Panel members at the time of adoption
Competing interests: In line with EFSA's policy on declarations of interest, Panel member Francesco Di Serio did not participate in the adoption of this scientific output.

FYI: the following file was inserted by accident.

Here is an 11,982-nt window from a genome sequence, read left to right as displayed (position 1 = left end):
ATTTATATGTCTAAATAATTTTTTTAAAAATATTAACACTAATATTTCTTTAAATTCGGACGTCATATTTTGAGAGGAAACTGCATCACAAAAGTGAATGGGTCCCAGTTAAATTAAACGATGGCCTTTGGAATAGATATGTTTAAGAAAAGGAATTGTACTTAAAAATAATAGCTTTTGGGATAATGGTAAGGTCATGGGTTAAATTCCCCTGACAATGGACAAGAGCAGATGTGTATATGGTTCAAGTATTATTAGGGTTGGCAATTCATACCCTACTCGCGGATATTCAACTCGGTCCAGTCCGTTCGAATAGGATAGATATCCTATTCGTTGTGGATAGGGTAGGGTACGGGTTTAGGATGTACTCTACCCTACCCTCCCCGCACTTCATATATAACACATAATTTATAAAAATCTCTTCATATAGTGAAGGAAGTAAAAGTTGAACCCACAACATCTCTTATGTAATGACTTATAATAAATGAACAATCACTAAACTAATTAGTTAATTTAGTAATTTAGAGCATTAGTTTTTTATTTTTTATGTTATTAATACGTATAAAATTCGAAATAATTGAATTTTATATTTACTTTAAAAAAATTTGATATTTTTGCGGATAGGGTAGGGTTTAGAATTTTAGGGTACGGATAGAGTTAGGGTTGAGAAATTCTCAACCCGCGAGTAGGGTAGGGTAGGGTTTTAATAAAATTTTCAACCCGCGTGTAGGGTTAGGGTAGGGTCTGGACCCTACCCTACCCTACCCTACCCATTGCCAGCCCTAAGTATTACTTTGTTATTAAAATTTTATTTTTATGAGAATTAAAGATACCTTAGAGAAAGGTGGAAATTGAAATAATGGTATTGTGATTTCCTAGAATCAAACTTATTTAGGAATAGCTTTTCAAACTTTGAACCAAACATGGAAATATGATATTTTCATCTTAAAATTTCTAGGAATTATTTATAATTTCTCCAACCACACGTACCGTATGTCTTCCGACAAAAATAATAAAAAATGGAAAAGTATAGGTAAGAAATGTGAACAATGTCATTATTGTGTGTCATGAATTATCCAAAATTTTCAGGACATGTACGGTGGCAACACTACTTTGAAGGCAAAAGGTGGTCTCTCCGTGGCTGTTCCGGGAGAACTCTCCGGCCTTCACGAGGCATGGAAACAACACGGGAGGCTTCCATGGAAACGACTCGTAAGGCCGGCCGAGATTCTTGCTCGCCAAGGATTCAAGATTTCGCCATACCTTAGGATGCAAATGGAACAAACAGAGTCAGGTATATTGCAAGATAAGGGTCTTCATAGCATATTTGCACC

Following a request from the European Commission, the EFSA Panel on Plant Health performed a pest categorisation of nine phytoplasmas of Cydonia Mill., Fragaria L., Malus Mill., Prunus L., Pyrus L., Ribes L., Rubus L. and Vitis L. (hereafter “host plants”) known to occur only outside the EU or having a limited presence in the EU. This opinion covers the (i) reference strains of ‘Candidatus Phytoplasma australiense’, ‘Ca. P. fraxini’, ‘Ca. P. hispanicum’, ‘Ca. P. trifolii’, ‘Ca. P. ziziphi’, (ii) related strains infecting the host plants of ‘Ca. P. aurantifolia’, ‘Ca. P. pruni’, and ‘Ca. P. pyri’, and (iii) an unclassified phytoplasma causing Buckland valley grapevine yellows. Phytoplasmas can be detected by available methods and are efficiently transmitted by vegetative propagation, with plants for planting acting as a major entry pathway and a long‐distance spread mechanism. Phytoplasmas are also transmitted in a persistent and propagative manner by some insect families of the Fulgoromorpha, Cicadomorpha and Sternorrhyncha (order Hemiptera). No transovarial, pollen or seed transmission has been reported. The natural host range of the categorised phytoplasmas varies from one to more than 90 plant species, thus increasing the possible entry pathways. The host plants are widely cultivated in the EU. All the categorised phytoplasmas can enter and spread through the trade of host plants for planting, and by vectors. Establishment of these phytoplasmas is not expected to be limited by EU environmental conditions. The introduction of these phytoplasmas in the EU would have an economic impact. There are measures to reduce the risk of entry, establishment, spread and impact. Uncertainties result from limited information on distribution, biology and epidemiology. All the phytoplasmas categorised here meet the criteria evaluated by EFSA to qualify as potential Union quarantine pests, and they do not qualify as potential regulated non‐quarantine pests, because they are non‐EU phytoplasmas.